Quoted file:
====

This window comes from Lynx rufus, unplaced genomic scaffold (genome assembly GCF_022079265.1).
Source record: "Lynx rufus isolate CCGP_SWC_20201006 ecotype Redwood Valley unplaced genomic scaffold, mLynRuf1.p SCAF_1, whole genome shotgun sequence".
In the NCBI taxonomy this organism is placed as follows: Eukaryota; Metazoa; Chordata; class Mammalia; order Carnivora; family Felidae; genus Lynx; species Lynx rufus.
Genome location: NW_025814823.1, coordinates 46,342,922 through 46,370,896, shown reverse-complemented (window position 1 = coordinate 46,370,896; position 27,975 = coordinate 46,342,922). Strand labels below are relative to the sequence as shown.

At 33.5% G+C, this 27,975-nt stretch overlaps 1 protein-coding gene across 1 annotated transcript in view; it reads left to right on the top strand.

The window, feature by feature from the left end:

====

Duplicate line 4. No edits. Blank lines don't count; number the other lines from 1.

Genome location: NW_025814823.1, coordinates 46,342,922 through 46,370,896, shown reverse-complemented (window position 1 = coordinate 46,370,896; position 27,975 = coordinate 46,342,922). Strand labels below are relative to the sequence as shown.